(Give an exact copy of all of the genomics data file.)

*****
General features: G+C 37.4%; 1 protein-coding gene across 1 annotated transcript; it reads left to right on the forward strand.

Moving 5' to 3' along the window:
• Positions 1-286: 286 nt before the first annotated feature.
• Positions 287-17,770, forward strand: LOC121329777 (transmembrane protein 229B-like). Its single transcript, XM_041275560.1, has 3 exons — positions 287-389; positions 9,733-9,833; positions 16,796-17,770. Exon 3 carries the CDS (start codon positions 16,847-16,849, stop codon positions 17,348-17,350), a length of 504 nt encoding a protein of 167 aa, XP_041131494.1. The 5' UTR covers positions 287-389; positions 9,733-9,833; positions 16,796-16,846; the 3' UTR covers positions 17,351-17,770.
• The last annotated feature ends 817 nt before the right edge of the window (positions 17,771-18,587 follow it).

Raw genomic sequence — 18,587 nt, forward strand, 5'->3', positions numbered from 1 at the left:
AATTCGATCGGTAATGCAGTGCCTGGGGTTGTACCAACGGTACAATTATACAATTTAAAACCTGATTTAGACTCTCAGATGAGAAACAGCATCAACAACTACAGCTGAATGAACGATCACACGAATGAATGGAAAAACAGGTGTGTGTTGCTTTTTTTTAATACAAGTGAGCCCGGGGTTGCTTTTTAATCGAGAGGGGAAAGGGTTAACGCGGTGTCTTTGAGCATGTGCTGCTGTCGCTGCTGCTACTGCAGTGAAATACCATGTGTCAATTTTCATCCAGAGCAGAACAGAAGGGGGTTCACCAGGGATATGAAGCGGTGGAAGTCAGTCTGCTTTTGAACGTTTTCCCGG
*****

General features: G+C 37.4%; 1 protein-coding gene across 1 annotated transcript; it reads left to right on the forward strand.

Moving 5' to 3' along the window:
• Positions 1-286: 286 nt before the first annotated feature.
• Positions 287-17,770, forward strand: LOC121329777 (transmembrane protein 229B-like). Its single transcript, XM_041275560.1, has 3 exons — positions 287-389; positions 9,733-9,833; positions 16,796-17,770. Exon 3 carries the CDS (start codon positions 16,847-16,849, stop codon positions 17,348-17,350), a length of 504 nt encoding a protein of 167 aa, XP_041131494.1. The 5' UTR covers positions 287-389; positions 9,733-9,833; positions 16,796-16,846; the 3' UTR covers positions 17,351-17,770.
• The last annotated feature ends 817 nt before the right edge of the window (positions 17,771-18,587 follow it).

Raw genomic sequence — 18,587 nt, forward strand, 5'->3', positions numbered from 1 at the left:
AATTCGATCGGTAATGCAGTGCCTGGGGTTGTACCAACGGTACAATTATACAATTTAAAACCTGATTTAGACTCTCAGATGAGAAACAGCATCAACAACTACAGCTGAATGAACGATCACACGAATGAATGGAAAAACAGGTGTGTGTTGCTTTTTTTTAATACAAGTGAGCCCGGGGTTGCTTTTTAATCGAGAGGGGAAAGGGTTAACGCGGTGTCTTTGAGCATGTGCTGCTGTCGCTGCTGCTACTGCAGTGAAATACCATGTGTCAATTTTCATCCAGAGCAGAACAGAAGGGGGTTCACCAGGGATATGAAGCGGTGGAAGTCAGTCTGCTTTTGAACGTTTTCCCGG